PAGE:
In Australia, similar approaches have been set up by non-government and government bodies across the nation. A number of programs currently stored on the National Child Protection Clearing House Prevention Programs database exemplify the prevention objectives outlined above. It should be noted, however, that the majority of the family support programs target parents or the family as a whole, rather than focusing on a maltreated or 'at risk' child. It is argued that in order to break the intergenerational cycle of maltreatment, programs should aim to address the potential for maltreatment in both the parents and the children. While parent-focused initiatives may break the cycle of abuse in the parent, prevention should also address the child's needs, ameliorating any negative attitudes and behaviors already experienced, and further reducing the likelihood of intergenerational transmission.
Three programs from the National Child Protection Clearing House programs database* are presented as examples of programs attempting to prevent intergenerational transmission.
Centacare Respite Camp for Boys, New South Wales
Respite is provided for boys aged 7 to 12 years exhibiting challenging behavior. The objectives of the program are to give the boys and their families 'time out', and to provide a fun, safe environment for the boys. Group leaders model socially acceptable behavior, provide positive non-violent role models for the boys and teach effective problem solving and conflict resolution skills.
Centaceare Changing Abusive Behaviours (CAB) Program, Tasmania
Adult males who voluntarily attend the program are assisted to deal with violent or abusive behavior by helping them to understand their motivations and by providing alternatives to intimidation, anger and abuse. The program includes raising awareness of sociocultural values and offers conflict resolution, self-esteem and communication skills training. A support group for partners of the men is offered concurrently with the CAB group. Thus, the CAB program attempts to address the violent and/or abusive behavior of men, and support women to overcome their experiences of violence.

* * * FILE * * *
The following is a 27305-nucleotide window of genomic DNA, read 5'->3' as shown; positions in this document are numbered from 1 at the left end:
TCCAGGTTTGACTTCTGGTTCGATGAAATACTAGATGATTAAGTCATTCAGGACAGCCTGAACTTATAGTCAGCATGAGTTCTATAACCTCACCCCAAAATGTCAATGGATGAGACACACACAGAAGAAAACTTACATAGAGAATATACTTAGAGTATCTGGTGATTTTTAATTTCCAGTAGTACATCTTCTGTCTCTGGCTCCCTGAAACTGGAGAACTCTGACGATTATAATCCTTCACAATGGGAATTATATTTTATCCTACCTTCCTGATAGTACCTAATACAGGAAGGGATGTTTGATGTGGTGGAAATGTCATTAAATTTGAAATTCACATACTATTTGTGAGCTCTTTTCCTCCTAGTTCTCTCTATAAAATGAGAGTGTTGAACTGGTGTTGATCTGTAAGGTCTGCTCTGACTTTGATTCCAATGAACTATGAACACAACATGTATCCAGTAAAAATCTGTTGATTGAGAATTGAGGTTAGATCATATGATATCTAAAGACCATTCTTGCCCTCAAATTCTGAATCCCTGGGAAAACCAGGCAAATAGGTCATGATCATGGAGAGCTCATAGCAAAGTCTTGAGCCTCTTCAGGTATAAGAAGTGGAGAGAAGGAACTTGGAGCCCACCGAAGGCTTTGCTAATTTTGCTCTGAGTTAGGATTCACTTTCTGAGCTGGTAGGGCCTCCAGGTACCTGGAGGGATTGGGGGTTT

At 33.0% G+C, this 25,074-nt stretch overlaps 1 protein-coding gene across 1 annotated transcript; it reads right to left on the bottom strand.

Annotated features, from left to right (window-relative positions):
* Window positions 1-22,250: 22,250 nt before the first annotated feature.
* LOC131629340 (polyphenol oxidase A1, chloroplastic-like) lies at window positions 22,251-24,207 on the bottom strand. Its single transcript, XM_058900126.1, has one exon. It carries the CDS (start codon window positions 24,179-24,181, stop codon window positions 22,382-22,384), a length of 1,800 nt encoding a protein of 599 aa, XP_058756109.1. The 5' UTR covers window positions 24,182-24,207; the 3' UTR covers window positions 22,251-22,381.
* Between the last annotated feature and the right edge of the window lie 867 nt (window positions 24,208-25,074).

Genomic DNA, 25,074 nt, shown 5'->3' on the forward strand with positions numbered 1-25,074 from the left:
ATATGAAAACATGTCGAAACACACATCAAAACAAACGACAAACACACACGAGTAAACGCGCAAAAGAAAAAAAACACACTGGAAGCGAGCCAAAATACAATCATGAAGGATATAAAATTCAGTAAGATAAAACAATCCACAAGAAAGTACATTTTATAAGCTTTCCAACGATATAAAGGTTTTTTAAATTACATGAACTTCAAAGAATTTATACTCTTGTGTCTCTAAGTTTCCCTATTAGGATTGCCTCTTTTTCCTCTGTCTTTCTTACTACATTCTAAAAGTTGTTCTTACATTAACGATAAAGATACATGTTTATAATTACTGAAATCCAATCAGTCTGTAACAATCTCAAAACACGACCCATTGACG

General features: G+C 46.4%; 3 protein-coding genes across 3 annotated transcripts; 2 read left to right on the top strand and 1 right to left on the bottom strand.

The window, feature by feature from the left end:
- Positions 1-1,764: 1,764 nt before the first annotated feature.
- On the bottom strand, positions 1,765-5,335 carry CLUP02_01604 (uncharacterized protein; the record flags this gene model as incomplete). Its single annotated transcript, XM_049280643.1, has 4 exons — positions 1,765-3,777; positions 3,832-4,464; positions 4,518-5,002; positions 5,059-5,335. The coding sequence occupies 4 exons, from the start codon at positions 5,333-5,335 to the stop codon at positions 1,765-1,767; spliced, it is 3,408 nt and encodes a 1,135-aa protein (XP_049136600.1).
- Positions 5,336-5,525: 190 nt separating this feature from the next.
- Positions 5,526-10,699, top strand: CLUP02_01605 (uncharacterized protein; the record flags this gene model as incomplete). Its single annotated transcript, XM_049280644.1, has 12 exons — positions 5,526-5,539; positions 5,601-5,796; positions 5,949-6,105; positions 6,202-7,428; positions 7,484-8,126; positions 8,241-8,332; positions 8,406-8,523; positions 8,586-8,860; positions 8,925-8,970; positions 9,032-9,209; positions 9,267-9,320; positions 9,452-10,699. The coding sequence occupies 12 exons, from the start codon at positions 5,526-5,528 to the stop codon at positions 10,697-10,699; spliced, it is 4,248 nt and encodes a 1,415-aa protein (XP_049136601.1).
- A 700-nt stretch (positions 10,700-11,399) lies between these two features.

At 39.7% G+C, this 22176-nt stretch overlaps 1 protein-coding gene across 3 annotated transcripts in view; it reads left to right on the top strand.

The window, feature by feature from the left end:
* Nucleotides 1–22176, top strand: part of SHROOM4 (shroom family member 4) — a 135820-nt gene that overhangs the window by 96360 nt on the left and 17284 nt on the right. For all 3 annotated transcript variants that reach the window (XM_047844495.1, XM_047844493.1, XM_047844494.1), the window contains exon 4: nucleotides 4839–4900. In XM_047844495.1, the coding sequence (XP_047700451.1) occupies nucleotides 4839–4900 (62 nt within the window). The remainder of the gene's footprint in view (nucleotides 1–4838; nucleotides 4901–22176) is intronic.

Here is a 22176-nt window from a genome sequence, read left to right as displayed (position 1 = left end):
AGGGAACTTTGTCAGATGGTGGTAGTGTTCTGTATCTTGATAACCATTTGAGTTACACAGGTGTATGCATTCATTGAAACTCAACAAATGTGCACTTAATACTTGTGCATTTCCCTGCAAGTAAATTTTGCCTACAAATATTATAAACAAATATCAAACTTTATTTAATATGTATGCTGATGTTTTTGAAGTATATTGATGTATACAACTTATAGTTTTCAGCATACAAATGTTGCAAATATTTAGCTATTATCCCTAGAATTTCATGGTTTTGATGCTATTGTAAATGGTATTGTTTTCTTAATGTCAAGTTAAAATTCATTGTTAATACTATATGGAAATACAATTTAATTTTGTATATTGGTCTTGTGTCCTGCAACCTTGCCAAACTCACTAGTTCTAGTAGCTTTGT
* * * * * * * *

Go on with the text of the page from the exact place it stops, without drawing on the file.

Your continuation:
Parent Aide Program, Caloundra Community Centre, Queensland
Based on successful programs operating from the Mater, and Childrens Hospitals in Brisbane, trained, supervised, volunteer parent aides assist stressed parents at risk of maltreating their children. The program aims to reduce stress, boost parental self-esteem, independence, and feelings of control. Parents are taught effective communication and problem solving skills and appropriate expressions of anger. Parent-child relationships are enhanced through parents' gaining greater knowledge of child development, appropriate expectations of children, reduced stress and wider social involvement/social support network. Home visit/parent aide programs such as this have been shown to be particularly effective in preventing maltreatment (Hamilton 1989, Tomison 1995b); a number of such programs operate across Australia.
The Centacare Respite program is focused on preventing intergenerational transmission in children already acting out via the modelling of appropriate social behavior. The other two programs attempt to address intergenerational transmission through programs which predominantly target parents. The Changing Abusive Behaviours Program is specifically focused on breaking the cycle of violence, while the Parent Aide Program prevents intergenerational transmission as a function of enhancing protective factors which reduce the likelihood of future maltreatment.
Taking a holistic approach
Interventions aimed at preventing child maltreatment may be ineffective in changing an abusive situation if other forms of family violence operating in the family are not understood and addressed (Stanley and Goddard 1993). A holistic approach to violence is needed in order to prevent intergenerational transmission.
First, any holistic approach should also seek to address all types of child maltreatment experienced by a child. As previously mentioned, the intergenerational transmission of neglect has been, for the most part, neglected. Policies and prevention programs should therefore be developed that recognise the high risk of neglect as well as abuse. As Widom states, '[research] shows that today's victim of neglect may well be a defendant in tomorrow's violent criminal case' (1992:6).
Second, observing significant others being maltreated (especially siblings and parents) by someone the child closely identifies with is reported to be more intimately related to intergenerational transmission than actually being maltreated (Brown 1983, as cited in Hamilton 1989). Therefore, children who have witnessed their siblings being physically assaulted need to be incorporated into any treatment program in order to prevent the development of problematic behavior and to reduce trauma.